In a recent study, researchers at Boston University (BU) and the VA Boston Healthcare System (VABHS) have made a discovery that could lead to the ability to diagnose chronic traumatic encephalopathy (CTE) in living patients.
The study is published in the journal PLOS ONE.
CTE is a degenerative brain disease that has become increasingly present in athletes who play contact sports, such as American football, soccer, boxing and ice hockey. Currently, scientists can only test for the disease by examining brains after death. This new study is a promising first step toward the ability to diagnose CTE in athletes and patients while they are still alive.
In the study, researchers tested the brains of 23 former football players who were diagnosed with the disease, 50 non-athletes who were diagnosed with Alzheimer’s, and 18 additional non-athletes. Researchers found high levels of CCL11, a protein related to brain inflammation, in all football players tested. Those levels rose depending on how long each player had been playing football.
“This study identifies a novel biomarker that might someday be able to diagnose CTE in living people,” said the study’s first author Jonathan Cherry, a postdoctoral fellow in neurology at the university’s Department of Neurology, Alzheimer’s Disease Center, and CTE Center.
The ability to diagnose living patients with CTE could enable the development of therapies to treat the disease and initiate research toward prevention. This research could also help distinguish CTE from other diseases, such as Alzheimer’s.
“By demonstrating that CCL11 is elevated in CTE and not individuals with [Alzheimer’s] or normal/control cases, we are providing more evidence that CTE is in fact a distinct disease,” said Cherry.
CTE is typically found in people who have experienced repetitive brain trauma, such as concussions. It comes in four stages. In the first stage, there are barely any behavioral symptoms. The second stage comes with rage, impulsivity and depression. In the the third stage, subjects experience confusion and memory loss. Finally, in stage four, those with CTE will experience dementia.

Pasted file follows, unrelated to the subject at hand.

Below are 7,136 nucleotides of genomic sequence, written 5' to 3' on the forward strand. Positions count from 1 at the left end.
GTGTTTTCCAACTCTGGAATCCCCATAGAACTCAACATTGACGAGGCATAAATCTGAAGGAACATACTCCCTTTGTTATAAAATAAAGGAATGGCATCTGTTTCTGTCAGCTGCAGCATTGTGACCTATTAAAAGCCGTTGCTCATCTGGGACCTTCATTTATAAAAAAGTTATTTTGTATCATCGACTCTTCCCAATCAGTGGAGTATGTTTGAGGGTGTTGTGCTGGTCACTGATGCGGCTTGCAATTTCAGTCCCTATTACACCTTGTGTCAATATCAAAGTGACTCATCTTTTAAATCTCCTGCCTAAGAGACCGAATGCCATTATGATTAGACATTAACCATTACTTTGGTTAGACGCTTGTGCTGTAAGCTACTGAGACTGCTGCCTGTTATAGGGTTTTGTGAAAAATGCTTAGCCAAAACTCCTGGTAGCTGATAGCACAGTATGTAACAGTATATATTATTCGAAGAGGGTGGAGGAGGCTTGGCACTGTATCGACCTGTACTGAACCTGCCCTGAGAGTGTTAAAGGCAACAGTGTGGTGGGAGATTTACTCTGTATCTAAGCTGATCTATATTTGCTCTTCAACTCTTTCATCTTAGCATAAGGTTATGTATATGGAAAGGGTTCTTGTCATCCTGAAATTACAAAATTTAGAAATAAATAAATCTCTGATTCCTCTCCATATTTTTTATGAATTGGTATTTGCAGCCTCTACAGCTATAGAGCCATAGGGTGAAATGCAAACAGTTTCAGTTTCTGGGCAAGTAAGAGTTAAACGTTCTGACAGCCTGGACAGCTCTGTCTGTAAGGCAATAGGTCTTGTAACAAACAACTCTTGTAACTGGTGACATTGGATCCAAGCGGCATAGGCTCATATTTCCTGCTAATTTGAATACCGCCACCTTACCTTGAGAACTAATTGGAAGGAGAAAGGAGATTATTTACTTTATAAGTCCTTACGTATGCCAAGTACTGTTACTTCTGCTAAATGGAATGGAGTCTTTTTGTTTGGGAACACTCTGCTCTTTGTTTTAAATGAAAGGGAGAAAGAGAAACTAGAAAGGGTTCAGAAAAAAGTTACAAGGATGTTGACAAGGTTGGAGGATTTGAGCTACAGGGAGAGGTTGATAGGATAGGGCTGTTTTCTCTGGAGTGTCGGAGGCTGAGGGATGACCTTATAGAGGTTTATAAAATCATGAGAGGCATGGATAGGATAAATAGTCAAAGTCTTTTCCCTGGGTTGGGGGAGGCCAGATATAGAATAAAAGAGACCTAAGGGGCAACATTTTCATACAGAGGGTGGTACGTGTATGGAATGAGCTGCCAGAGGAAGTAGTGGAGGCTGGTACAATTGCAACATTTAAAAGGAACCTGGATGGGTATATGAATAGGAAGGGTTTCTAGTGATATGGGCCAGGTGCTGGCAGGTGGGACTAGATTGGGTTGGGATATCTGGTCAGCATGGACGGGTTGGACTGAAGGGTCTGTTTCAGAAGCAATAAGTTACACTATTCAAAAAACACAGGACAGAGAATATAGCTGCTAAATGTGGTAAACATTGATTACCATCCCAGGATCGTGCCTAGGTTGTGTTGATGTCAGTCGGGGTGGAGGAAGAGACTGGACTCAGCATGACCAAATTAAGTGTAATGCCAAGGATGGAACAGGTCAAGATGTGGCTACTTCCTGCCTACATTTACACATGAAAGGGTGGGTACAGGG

CTE has traditionally been almost entirely linked to football, but is now considered a threat in many contact sports, including soccer.
Ann McKee, senior author of the study, professor of neurology and pathology at the university, director of the CTE Center, and chief of neuropathology at VABHS, is known as one of the world’s most prominent CTE researchers. She recently conducted a study that proved that Aaron Hernandez, a former National Football League (NFL) player who took his own life in prison, suffered from stage 3 CTE.
In July this year, McKee had released a study showing traces of CTE in 110 of 111 NFL players who volunteered their brains for research.
Since the studies have emerged, the NFL has taken many strides to limit concussions and brain injuries. There is now a targeting rule in place in the NFL that prohibits any player from “targeting” another player, or intentionally causing helmet to helmet contact.
The severity and prevalence of CTE in the NFL has even caused many players to abandon the sport they love at very young ages.
McKee and Cherry have acknowledged that additional studies are needed to determine if elevated levels of CCL11 occur in the beginning or at the end of the CTE process. They also wish to determine whether CCL11 levels would be able to predict the severity of each patient’s disease.
“The next steps will be to expand our sample size and obtain spinal fluid from living ‘at risk for CTE’ individuals to determine if CCL11 is also elevated in them,” Cherry said.
The researchers are still in the early steps of this discovery, but are eager to find a way to diagnose the disease and treat those who suffer from it.
Thor D. Stein, Yorghos Tripodis, Victor E. Alvarez, Bertrand R. Huber, Rhoda Au, Patrick T. Kiernan, Daniel H. Daneshvar, Jesse Mez, Todd M. Solomon, and Michael L. Alosco also contributed to this study.